Having a strong emotional response to music and sounds myself is a big part of why I like to work in this medium. I try to produce material that invokes a mood and a unique sense of place. It’s maybe an emotional release for me to focus and struggle to express something while working relatively abstractly. I hope that comes through and communicates something about the way I experience and feel things, so it’s very gratifying to hear you say that about my music.
What are some other things that surprised you when making this record?
I guess just the overall sounds that came from combining the various elements and how well they blended together, at times when listening back, I knew what the sources were for each sound but found that they would briefly trick me into thinking that an environmental sound or one sampled from the radio was actually something I played on the synthesizer or vice versa.
I also don’t think I’ve ever heard swan calls before.
On the opposite side, how did making this record challenge you?
Lately, I’ve been feeling the need to find new ways of working, and that’s been a big focus for the last couple of years. After around twenty years of producing material, I’m feeling a tendency to rely on what I know how to do too much, perhaps. So at the start of working on this and other recent projects, I’m having trouble sometimes getting going and might dramatically change course in the middle of a project or between projects when previously I’d have been more likely just to pick up right where I left off when working on something new. In the case of Automatism, I was feeling stuck at one point until I started using very overt radio samples.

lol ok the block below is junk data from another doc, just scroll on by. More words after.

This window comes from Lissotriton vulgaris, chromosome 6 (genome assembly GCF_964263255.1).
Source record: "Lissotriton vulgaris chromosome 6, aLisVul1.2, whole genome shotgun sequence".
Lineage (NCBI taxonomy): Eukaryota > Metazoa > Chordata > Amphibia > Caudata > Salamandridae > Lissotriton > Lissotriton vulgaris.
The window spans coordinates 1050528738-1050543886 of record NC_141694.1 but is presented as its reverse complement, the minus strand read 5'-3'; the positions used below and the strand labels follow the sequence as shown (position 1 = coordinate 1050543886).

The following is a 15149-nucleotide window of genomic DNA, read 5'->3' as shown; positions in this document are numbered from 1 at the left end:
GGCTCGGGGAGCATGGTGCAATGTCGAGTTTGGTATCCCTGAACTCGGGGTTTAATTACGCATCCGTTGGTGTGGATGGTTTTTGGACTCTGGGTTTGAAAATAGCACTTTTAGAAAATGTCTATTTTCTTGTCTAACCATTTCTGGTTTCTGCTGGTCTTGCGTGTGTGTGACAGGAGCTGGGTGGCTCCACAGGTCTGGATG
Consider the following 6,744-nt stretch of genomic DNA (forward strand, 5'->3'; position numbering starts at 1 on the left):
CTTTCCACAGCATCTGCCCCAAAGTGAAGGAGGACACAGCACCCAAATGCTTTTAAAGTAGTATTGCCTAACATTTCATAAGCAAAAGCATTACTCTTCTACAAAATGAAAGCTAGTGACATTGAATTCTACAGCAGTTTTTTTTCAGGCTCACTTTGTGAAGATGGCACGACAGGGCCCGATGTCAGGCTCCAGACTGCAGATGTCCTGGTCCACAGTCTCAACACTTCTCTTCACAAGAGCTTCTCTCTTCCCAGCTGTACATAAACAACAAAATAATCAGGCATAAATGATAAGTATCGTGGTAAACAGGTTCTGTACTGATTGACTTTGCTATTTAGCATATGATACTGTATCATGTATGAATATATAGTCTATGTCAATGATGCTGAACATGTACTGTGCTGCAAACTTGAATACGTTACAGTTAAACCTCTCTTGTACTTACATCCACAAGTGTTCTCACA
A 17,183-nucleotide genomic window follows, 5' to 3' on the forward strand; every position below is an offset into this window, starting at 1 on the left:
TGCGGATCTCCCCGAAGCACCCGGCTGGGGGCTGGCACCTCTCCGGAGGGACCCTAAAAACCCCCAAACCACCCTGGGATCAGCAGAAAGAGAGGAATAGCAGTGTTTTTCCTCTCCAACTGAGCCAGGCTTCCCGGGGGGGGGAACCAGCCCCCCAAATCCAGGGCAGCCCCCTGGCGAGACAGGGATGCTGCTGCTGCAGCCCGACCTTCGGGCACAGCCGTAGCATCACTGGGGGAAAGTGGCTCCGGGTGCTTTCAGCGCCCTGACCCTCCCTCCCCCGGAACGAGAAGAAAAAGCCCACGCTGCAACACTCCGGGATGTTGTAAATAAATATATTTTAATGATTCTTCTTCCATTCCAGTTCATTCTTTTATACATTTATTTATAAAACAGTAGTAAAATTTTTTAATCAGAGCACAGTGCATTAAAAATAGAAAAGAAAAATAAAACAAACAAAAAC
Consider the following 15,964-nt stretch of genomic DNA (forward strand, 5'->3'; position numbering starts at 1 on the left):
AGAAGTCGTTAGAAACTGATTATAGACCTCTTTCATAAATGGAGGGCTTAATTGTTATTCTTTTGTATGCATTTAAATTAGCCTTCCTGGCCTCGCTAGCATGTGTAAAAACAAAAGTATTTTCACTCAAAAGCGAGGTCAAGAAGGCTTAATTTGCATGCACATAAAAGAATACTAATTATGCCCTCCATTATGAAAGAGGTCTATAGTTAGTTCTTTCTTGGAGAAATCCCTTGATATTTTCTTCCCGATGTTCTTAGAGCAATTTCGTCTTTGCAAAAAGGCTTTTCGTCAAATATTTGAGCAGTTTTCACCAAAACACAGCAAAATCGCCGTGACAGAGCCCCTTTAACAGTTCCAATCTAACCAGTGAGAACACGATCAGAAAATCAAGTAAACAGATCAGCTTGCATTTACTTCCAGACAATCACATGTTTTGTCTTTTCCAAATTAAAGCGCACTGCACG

What are some of your favorite sounds in the world?
It’s difficult to narrow it down; a few that come to mind are the complex drones from airplanes overhead, distant sounds of traffic, waves crashing on the shore, room tones when it’s very quiet in my home, and the wind in trees.
And to close, as we’re still in the early days of 2023, what are you looking forward to this year?
Just the next projects and always the summer and warm weather. Right now, I have plans to work with some cassettes I made around ten years ago, which I’ve used for a couple of projects over the years but not for a while and never completely satisfactorily. I love the sound of those tapes, and I keep thinking about how to properly incorporate them into new works.